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A rather talky but nonetheless engrossing courtroom melodrama,
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This review is from: Carrington V.C. [DVD]  (DVD)
A decorated war hero (David Niven), well liked by his men, is arrested for embezzling 125 pounds from his unit's safe. During his court martial, he insists on defending himself and is doing a good job of it. What he didn't count on was his unstable wife's (Margaret Leighton) testimony which threatens to destroy his case. Based on a play by Dorothy and Campbell Christie, the film makes no attempt to open up and remains a rather talky courtroom melodrama. It was a popular film at the time; Niven, Leighton and the film all received BAFTA nominations but today only Leighton's performance remains compelling. It's all veddy veddy British "stiff upper lip, old chap" and Niven's actions while honorable just make him look weak today. The film's comic relief in the form of Stuart Saunders' foot stomping Sergeant is more annoying than amusing and when the characters in the film are amused, it becomes downright irritating. The film has no underscore at all. Directed by Anthony Asquith (THE V.I.P.S). Released in the U.S. under the title COURT-MARTIAL. With Noelle Middleton, Geoffrey Keen, Laurence Naismith, Allan Cuthbertson, Victor Maddern and Maurice Denham.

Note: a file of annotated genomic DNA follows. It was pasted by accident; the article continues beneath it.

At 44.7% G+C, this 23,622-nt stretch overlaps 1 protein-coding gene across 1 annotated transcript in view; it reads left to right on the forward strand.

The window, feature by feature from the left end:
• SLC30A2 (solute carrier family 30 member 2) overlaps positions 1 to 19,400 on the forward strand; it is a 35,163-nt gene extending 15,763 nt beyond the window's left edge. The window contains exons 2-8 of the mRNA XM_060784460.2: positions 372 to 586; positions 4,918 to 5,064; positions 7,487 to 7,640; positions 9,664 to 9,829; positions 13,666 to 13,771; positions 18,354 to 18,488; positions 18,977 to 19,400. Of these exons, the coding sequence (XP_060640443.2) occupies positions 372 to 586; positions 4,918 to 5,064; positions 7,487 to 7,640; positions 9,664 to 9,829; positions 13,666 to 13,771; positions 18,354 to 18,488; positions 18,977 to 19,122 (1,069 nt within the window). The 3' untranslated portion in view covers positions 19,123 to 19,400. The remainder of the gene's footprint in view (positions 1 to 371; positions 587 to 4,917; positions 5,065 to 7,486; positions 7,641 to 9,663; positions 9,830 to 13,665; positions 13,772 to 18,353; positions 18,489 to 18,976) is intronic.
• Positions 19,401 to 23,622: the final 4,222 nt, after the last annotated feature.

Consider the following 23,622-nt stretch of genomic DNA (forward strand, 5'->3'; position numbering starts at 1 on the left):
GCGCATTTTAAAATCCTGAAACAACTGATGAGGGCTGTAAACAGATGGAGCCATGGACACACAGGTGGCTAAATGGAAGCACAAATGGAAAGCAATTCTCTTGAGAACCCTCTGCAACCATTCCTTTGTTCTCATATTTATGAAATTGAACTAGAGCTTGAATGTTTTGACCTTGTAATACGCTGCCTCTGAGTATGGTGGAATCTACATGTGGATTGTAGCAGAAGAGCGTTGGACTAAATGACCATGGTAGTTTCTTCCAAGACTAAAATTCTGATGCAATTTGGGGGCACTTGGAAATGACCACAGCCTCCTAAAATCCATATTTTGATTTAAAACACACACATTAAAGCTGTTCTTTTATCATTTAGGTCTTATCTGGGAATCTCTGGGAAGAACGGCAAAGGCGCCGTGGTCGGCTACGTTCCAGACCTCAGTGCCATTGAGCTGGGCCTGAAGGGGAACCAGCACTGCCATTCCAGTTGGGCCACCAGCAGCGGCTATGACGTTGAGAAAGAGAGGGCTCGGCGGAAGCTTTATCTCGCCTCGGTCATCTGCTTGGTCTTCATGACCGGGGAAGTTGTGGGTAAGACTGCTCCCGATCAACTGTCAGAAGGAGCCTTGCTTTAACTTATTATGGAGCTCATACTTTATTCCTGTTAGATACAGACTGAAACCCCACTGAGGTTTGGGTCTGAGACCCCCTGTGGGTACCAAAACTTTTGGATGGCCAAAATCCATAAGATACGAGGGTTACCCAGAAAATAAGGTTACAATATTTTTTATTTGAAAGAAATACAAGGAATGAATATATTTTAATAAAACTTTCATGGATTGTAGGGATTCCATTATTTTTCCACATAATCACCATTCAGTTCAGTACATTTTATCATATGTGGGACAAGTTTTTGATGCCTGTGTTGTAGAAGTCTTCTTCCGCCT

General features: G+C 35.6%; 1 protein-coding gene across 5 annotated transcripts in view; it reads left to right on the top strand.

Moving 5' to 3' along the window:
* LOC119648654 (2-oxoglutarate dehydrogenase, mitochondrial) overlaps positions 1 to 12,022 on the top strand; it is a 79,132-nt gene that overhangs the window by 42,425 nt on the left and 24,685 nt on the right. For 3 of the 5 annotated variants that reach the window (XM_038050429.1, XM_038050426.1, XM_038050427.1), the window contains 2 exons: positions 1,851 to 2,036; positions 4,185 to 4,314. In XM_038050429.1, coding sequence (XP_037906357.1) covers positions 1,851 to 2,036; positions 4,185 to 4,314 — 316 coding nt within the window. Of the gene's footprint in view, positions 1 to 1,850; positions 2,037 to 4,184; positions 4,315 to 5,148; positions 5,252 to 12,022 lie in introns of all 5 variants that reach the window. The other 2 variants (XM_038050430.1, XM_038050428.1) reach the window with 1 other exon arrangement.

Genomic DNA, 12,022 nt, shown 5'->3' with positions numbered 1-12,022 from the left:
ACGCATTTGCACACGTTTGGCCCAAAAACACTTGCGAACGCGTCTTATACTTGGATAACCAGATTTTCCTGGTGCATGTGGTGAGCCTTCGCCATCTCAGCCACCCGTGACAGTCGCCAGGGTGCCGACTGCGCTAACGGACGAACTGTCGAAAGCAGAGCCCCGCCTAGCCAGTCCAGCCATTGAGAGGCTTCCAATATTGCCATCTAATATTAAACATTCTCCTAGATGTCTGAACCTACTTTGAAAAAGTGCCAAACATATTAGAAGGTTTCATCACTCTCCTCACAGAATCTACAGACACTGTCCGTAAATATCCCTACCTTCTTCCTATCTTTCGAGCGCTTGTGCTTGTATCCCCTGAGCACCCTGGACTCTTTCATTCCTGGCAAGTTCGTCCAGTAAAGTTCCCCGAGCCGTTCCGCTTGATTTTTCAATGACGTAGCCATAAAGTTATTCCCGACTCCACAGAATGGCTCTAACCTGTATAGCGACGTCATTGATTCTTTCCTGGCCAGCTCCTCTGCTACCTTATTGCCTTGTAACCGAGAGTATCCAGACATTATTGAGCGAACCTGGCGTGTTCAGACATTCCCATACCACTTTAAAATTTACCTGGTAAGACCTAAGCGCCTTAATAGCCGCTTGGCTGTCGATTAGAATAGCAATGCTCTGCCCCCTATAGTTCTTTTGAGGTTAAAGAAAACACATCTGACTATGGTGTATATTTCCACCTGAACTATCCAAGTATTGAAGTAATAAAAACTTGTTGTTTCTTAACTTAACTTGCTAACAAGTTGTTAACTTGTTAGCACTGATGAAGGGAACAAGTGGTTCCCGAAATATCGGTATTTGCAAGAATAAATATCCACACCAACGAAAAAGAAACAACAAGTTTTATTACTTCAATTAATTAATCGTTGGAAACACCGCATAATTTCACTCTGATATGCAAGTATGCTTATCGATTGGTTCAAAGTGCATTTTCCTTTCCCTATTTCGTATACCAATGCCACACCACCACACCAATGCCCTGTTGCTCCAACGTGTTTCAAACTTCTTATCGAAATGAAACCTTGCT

The Network DVD is a nice B&W transfer in an 1.33 aspect ratio though I suspect in 1955 it was shown theatrically around 1.75. I used the zoom feature on my HD TV and it looked quite nice framed at around 1.85 with all the action taking place within the confines of the frame and no heads cut off.